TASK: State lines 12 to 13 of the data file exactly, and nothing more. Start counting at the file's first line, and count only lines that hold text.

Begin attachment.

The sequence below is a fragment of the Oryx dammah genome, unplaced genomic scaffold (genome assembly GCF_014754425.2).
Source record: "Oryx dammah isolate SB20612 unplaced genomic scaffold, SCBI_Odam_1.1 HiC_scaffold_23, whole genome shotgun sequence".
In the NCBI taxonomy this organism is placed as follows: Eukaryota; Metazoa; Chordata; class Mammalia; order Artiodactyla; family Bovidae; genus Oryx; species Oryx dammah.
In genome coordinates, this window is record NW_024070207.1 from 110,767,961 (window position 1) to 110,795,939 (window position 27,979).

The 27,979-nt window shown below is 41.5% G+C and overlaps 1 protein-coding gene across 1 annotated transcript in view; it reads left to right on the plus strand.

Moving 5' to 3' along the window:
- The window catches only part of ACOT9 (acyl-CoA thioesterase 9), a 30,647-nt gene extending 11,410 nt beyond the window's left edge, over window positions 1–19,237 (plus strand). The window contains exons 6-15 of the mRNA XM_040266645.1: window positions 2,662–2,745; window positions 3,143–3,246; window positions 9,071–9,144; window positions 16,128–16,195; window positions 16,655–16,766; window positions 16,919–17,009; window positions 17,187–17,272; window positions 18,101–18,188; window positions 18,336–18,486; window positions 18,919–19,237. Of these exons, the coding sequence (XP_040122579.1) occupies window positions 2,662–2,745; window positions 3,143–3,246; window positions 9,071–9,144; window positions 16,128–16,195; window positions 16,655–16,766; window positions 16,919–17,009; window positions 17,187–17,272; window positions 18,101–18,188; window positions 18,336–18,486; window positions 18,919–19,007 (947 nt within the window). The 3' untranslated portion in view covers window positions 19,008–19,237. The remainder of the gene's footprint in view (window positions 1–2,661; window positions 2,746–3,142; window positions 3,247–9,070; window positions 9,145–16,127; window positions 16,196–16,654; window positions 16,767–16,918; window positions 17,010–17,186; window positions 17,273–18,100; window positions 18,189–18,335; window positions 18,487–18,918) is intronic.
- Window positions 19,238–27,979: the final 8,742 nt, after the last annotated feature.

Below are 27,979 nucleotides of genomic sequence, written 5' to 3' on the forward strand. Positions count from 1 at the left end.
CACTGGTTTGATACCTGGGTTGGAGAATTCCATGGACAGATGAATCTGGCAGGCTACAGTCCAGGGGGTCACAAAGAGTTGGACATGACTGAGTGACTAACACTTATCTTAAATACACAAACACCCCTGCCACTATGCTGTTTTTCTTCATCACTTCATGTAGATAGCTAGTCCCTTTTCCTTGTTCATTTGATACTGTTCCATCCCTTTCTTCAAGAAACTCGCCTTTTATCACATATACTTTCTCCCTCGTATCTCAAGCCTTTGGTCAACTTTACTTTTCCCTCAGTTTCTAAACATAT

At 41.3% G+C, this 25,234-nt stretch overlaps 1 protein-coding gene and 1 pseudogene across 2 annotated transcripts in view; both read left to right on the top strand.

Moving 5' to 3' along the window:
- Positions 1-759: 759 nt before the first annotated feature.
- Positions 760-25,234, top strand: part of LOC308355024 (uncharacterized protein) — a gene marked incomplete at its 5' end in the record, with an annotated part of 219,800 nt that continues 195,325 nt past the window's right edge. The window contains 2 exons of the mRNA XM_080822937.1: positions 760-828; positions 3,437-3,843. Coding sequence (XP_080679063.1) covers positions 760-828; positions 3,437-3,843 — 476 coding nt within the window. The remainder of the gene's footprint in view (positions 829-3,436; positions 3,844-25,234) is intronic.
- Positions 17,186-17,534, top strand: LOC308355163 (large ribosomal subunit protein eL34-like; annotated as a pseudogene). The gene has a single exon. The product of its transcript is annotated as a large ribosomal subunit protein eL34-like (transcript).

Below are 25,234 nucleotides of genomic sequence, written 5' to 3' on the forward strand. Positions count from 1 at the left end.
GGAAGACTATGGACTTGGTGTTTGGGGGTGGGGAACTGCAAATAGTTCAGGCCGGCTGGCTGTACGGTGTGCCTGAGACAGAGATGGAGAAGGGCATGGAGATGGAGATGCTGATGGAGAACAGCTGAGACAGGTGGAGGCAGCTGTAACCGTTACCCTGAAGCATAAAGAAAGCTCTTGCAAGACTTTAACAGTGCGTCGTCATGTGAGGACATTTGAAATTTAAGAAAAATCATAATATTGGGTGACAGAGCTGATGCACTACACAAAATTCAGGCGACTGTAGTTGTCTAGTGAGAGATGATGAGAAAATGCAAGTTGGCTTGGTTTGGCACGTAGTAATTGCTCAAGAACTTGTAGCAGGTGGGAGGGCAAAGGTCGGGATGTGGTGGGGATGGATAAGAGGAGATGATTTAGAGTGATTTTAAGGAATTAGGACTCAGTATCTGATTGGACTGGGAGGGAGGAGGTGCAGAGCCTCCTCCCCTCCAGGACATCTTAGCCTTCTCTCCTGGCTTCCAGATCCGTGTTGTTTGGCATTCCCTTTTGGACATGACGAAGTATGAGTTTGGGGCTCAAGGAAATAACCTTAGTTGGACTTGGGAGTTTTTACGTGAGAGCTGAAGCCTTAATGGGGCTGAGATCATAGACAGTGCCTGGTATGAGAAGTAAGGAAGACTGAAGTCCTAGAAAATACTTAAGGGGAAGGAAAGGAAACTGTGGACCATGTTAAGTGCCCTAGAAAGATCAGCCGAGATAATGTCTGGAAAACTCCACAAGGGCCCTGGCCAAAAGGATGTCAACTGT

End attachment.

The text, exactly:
Moving 5' to 3' along the window:
- Positions 1-759: 759 nt before the first annotated feature.